For Immediate Release
8 October 2020
October is Breast Cancer Awareness month
Annually, October marks “Breast Cancer Awareness month”, an opportunity to place focus on women reducing their cancer risk and to raise awareness. This month also serves to show support for people affected by the disease.
According to studies, early detection remains the cornerstone of controlling cancer. This means, early and adequate diagnosis can lead to effective treatment, resulting in a good chance to cure breast cancer. It is therefore imperative for women to empower themselves with the knowledge to lower their cancer and health risks and to be able to recognise warning signs early.
In South Africa, breast cancer is known to be one of the most common cancers among women of all races. All women are at risk, particularly women with a family history of breast cancer. However, it is also known that about 90% of patients survive after diagnosis when breast cancer is detected at the early stages.
South Africans are lucky to have an organisation like CANSA (Cancer Association of South Africa) involved in efforts at lowering cancer risks and to provide an integrated service to all people affected by cancer. CANSA continuously supplies the public with information and support. They are committed to offering day-to-day help, including emotional support to patients. In addition, they strive to ensure that cancer survivors and their loved ones don’t have to face cancer alone.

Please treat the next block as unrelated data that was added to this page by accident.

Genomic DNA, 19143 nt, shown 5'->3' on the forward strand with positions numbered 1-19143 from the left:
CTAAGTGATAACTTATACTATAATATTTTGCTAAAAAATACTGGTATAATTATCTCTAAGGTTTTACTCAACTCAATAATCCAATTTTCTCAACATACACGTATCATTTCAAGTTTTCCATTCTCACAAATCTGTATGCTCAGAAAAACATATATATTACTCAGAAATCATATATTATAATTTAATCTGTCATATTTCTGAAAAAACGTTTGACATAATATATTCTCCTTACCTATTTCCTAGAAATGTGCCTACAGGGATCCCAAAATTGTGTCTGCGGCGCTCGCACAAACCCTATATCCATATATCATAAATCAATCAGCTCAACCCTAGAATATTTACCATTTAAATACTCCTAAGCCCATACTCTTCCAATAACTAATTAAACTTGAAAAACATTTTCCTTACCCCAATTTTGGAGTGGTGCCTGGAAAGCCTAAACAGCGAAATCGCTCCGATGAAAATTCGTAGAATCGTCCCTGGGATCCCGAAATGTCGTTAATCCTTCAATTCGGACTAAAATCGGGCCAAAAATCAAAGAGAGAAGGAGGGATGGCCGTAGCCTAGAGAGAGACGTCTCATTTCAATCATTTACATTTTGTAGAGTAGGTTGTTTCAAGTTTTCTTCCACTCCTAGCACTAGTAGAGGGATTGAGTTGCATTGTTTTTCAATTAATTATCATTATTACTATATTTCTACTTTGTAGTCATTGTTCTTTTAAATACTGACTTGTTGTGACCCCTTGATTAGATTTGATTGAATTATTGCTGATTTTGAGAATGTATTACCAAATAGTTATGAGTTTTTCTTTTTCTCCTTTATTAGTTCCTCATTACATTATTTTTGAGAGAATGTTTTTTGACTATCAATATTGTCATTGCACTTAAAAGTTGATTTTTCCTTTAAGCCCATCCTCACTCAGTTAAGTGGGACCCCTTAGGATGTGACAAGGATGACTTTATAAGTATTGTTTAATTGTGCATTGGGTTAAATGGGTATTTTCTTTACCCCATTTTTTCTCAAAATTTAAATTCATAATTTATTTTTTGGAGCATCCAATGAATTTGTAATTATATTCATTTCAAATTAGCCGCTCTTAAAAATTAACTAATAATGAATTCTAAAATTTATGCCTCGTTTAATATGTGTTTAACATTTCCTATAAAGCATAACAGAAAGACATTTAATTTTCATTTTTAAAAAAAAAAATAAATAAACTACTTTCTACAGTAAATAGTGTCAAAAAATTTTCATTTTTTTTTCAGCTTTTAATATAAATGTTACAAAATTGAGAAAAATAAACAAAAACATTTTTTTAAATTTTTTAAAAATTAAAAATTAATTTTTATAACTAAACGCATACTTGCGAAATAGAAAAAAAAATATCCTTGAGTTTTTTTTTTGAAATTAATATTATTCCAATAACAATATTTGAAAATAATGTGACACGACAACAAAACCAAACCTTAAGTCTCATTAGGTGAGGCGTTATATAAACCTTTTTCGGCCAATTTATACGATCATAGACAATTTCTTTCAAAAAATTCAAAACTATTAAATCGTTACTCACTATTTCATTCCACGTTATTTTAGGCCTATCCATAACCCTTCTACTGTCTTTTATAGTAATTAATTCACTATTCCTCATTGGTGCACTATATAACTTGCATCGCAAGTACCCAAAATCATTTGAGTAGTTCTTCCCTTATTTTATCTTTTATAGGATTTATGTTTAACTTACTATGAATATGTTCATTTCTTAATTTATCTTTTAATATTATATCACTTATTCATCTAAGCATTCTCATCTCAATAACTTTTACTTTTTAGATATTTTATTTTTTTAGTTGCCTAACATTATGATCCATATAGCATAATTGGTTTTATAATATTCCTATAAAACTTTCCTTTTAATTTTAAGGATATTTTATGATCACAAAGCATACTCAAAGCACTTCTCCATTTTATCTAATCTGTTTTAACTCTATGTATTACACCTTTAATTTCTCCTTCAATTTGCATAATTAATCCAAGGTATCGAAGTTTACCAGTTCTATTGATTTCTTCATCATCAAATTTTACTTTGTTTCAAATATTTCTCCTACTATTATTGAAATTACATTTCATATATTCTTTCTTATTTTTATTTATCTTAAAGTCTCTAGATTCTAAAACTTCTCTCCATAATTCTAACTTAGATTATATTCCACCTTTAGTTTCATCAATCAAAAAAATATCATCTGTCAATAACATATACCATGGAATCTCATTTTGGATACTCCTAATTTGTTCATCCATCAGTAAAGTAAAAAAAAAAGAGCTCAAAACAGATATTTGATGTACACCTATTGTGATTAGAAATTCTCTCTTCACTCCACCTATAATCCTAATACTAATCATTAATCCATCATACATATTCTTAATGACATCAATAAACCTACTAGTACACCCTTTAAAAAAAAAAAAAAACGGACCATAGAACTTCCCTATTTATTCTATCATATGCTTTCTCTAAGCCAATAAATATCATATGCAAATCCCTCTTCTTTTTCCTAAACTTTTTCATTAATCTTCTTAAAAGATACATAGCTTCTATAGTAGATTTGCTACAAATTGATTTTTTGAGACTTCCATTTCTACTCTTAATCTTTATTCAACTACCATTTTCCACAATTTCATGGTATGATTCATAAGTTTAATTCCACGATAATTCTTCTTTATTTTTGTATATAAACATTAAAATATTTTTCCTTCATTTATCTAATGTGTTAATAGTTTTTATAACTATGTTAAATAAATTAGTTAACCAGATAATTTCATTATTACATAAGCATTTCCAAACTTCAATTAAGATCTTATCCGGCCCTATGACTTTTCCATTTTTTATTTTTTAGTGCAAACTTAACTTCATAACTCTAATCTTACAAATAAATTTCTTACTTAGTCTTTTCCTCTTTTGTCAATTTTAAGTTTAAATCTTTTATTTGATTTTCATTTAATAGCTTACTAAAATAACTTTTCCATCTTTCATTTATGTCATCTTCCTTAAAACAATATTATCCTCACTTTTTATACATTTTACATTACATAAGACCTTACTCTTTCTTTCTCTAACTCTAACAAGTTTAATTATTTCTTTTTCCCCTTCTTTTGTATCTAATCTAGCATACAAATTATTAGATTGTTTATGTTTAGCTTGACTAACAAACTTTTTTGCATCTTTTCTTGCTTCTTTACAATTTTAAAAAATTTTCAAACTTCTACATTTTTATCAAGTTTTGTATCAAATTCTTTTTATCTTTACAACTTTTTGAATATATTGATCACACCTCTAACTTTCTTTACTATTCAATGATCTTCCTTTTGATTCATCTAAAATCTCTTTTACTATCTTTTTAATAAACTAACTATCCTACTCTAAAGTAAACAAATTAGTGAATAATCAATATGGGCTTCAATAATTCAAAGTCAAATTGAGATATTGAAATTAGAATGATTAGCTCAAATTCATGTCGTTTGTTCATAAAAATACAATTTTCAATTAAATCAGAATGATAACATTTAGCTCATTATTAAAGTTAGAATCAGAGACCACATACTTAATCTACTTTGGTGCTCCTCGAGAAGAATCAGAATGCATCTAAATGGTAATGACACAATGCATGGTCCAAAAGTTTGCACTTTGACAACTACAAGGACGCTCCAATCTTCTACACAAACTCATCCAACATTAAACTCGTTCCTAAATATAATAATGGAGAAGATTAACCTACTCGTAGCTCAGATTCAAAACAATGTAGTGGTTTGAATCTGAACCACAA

In support of “Breast Cancer Awareness Month”, women are encouraged to go for annual medical check-ups and cancer screening; and to familiarise themselves with the early warning signs and symptoms of cancer. It is also important for women to check their breasts regularly and to visit health care practitioners if changes are noticed. Awareness of risk factors can help women reduce their personal cancer risk.
The following are common breast cancer signs and symptoms which include:
- a lump or swelling in the breast, upper chest or armpit – you might feel the lump but not see it;
- a change to the skin, such as puckering or dimpling;
- a change in the colour of the breast – the breast may look red or inflamed;
- a change to the nipple, for example, it has become pulled in (inverted);
- rash or crusting around the nipple;
- any unusual liquid (discharge) from either nipple; and
- changes in the size or shape of the breast.
Women must develop the habit of regularly checking their breasts, including the upper chest areas and armpits. It’s simple using the TLC technique (Touch Look Check).
- Touch your breasts: can you feel anything unusual?
- Look for changes: does anything look different?
- Check any changes with your GP
Always remember, awareness of the symptoms and early detection can result in early diagnosis, resulting in improved treatment outcomes. It is in a woman’s nature to generally put others first – BUT, women need to realise that they too have the right to prioritise their own health.
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